FastFieldSolvers Forum
FastFieldSolvers Forum
Home | Profile | Register | Active Topics | Members | Search | FAQ
Username:
Password:
Save Password
 All Forums
 FastFieldSolvers
 FasterCap and FastCap2
 Modeling printed circuit board
 New Topic  Reply to Topic
 Printer Friendly
Author  Topic Next Topic  

Pietrow

4 Posts

Posted - Dec 04 2018 :  12:23:42  Show Profile  Reply with Quote
Hello,

I try to use FastCap2 and FasterCap to model the parasitic capacitance of a printed circuit board (PCB).

Perhaps it's useful to explain in some detail (apologies if this is obvious).

It is a two-layer board, and I do not model the solder mask that comes on top of the copper. The geometry is therefore the board substrate (1.5 mm thick, about 30 mm by 30 mm, relative permittivity 4), with copper traces on the top and the bottom. The copper is thin (35 um) and sees air on one side and the board one the other. Both the top and bottom copper consist of multiple nets.

If I model the copper only (ignoring the substrate) I get very reasonable results both with FastCap2 and FasterCap.

I have however problems with the N statement in FastCap2. I tried the form that works in FasterCap:
N g1_GND GND
as well as
N GND%GROUP1 GND

but both give a "bad line format" error. Is the N statement supported in FastCap2?

I then tried to add the substrate.

Based on the original FastCap manual my initial idea was to use B elements, but it seems neither FastCap2 nor FasterCap supports them (is this correct?).

Could you please tell me the best way to proceed? In the 2015 forum topic
"How can I set dielectric boundary?" (ht*ps://w*w.fastfieldsolvers.com/forum/topic.asp?TOPIC_ID=1103) it was noted two parallel conductors could be used (one in contact with the board, one in contact with the air).

However, at the same time it was noted that this would give numerical problems. The geometry is about 30 mm long, and the copper is 35 um thick; will FasterCap handle these two parallel conductor correctly?

Thanks in advance for any advice.

Enrico

364 Posts

Posted - Dec 06 2018 :  12:53:25  Show Profile  Reply with Quote
Dear Pietro,

you are right, the B element has never been implemented.

However, from what I understand from your description, you should not strictly need it. Your traces will have a thickness, so you should model them as 3D objects, not as flat lines. In this case, the bottom of the trace will be in contact with the PCB, therefore you specify there the PCB permittivity. while the top and the sides of the trace will be in contact with air (if you neglect the solder resist), therefore you specify here the air permittivity instead.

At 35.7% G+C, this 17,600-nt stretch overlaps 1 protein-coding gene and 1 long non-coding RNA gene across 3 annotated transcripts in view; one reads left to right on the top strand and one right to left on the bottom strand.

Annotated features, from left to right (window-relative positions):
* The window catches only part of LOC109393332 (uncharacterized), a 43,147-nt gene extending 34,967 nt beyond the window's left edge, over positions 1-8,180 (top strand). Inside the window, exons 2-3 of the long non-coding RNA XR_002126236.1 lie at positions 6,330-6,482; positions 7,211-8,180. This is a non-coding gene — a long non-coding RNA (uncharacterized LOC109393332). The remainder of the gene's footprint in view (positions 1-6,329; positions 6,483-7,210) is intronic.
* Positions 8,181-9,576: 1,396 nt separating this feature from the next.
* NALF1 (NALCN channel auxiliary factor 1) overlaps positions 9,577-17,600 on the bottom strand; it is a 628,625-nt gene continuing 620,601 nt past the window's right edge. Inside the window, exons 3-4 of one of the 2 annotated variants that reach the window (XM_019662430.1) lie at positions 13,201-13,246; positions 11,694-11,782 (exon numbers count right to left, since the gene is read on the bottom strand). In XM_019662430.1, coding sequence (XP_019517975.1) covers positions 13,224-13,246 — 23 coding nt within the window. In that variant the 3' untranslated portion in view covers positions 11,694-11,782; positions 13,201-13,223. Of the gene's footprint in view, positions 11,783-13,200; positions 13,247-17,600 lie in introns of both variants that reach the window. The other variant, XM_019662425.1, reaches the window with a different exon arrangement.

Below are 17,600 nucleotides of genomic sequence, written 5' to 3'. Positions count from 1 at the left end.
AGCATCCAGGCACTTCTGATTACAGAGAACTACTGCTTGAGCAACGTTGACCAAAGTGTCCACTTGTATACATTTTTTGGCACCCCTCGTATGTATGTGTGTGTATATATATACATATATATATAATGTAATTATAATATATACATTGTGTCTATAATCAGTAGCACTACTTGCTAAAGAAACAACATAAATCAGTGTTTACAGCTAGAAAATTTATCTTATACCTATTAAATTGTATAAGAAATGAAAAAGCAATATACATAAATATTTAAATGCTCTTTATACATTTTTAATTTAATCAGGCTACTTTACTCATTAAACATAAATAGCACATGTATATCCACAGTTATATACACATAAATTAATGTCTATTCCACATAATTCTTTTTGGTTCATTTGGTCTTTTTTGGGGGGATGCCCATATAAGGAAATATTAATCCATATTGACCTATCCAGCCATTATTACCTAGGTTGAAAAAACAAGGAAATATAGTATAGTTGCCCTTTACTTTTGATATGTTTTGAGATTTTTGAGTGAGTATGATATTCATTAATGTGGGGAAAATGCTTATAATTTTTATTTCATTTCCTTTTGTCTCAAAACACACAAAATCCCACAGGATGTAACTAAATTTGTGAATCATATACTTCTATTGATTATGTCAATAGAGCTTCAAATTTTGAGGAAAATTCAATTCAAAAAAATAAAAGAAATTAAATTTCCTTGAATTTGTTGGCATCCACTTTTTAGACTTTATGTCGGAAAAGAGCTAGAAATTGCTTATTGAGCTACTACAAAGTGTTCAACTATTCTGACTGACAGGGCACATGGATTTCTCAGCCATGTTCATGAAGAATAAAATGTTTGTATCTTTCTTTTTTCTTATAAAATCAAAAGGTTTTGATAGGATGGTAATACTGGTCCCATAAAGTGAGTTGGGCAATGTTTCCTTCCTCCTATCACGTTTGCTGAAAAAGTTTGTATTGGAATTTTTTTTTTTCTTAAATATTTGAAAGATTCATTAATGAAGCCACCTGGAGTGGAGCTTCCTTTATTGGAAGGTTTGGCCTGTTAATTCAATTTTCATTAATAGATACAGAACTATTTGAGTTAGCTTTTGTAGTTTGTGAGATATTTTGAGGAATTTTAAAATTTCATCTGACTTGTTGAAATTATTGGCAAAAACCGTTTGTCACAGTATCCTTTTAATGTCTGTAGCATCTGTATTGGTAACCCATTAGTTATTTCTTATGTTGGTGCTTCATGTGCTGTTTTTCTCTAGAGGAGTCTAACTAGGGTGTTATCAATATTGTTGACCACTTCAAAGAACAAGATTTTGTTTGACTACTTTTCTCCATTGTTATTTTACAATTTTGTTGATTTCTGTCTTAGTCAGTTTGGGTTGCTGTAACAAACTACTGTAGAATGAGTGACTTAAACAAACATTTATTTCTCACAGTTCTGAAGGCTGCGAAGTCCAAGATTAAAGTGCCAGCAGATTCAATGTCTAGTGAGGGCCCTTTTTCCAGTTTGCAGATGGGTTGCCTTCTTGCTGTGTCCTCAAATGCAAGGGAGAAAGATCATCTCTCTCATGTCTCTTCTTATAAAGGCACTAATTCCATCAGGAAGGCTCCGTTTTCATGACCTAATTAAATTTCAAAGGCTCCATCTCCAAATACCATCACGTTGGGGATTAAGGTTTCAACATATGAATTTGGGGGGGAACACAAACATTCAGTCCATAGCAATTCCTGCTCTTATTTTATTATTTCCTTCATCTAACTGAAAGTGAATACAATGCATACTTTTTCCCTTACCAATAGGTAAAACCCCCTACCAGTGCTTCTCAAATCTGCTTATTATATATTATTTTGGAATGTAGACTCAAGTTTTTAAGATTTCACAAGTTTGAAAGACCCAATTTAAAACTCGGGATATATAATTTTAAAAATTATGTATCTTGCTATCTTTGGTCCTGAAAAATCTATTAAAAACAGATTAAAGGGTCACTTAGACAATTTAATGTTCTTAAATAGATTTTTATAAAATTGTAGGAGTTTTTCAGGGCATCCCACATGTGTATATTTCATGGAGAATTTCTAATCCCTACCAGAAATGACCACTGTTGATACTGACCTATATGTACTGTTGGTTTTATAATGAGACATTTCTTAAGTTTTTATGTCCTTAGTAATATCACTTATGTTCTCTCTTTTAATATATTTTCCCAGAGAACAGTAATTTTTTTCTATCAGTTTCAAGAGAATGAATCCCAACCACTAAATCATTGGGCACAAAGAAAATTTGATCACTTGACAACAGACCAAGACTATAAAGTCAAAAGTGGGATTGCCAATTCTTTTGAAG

Be also aware that you need to cut the PCB-air interface where there is metal, otherwise the boundary constraints are specified twice. This actually simple means that no panel, either C or D, can overlap with any other panel.

Hope this helps,
Enrico
Go to Top of Page

Pietrow

4 Posts

Posted - Dec 07 2018 :  10:12:12  Show Profile  Reply with Quote
Hello Enrico,

Many thanks for your answers.

I had implemented the solution you suggest, but I ran into severe numerical problems. I assume this is not unexpected with such an aspect ratio? The copper thickness is 35 um; although I have reduced the board size, it is still 20 x 15 mm.

I did not implement the side walls of the copper, thinking that this would not matter. I try to add these and see if that changes anything.

If my script is correct, there is no overlap between C and D panels, but it is difficult to check visually. Maybe I should try to check it programmatically after meshing, but it seems a rather difficult problem.

Regards, Pietro.
Go to Top of Page

Pietrow

4 Posts

Posted - Dec 07 2018 :  14:27:39  Show Profile  Reply with Quote
Minor update, I implemented adding the side walls and it does not help convergence.
Go to Top of Page

Enrico

364 Posts

Posted - Dec 11 2018 :  00:26:13  Show Profile  Reply with Quote
Dear Pietro,

one element that may hinder convergence is high geometrical ratios in the panels, or in the elements of the panels; i.e. long and thin triangles, or the co-existence of 'big' triangles together with 'small' triangles. This might call for additional refinement, and most probably also requires lowering the '-d' parameter (as explained in the samples about parallel plate capacitors).

To trouble-clear your structure, I can suggest you to reduce it to the minimum offending input; that usually helps sorting out what the issue is. Expect anyway slower convergence when you have dielectric interfaces.

Best Regards,
Enrico
Go to Top of Page

Pietrow

4 Posts

Posted - Dec 17 2018 :  07:20:47  Show Profile  Reply with Quote
Hello Enrico,

Thanks for all your help.

I can't find the text for the parallel-plate example, sorry, but I did find your interesting explanation in ht*ps://w*w.fastfieldsolvers.com/forum/topic.asp?TOPIC_ID=952 which helps.

I tried with -d and indeed, that decreases the simulation time. I do not fully understand the effect of this parameter, is there a detailed explanation somewhere? Would it be correct to assume decreasing the interaction coefficient essentially causes the solver to accept a less refined mesh and therefore a less converged solution?

The matrix that results with -d 0.15 is still somewhat suspect (not symmetric):

Dimension 3 x 3
GND 1.26737e-012 -3.4109e-013 -4.41965e-013
NET1 -2.7948e-013 3.93851e-013 -4.01231e-014
NET2 -3.79475e-013 -3.94966e-014 5.01619e-013

Above 0.15 the convergence is still exceedingly slow.

Regards, Pietro.
Go to Top of Page
   Topic Next Topic  
 New Topic  Reply to Topic
 Printer Friendly
Jump To:
FastFieldSolvers Forum © 2017 FastFieldSolvers S.R.L. Go To Top Of Page
Powered By: Snitz Forums 2000 Version 3.4.06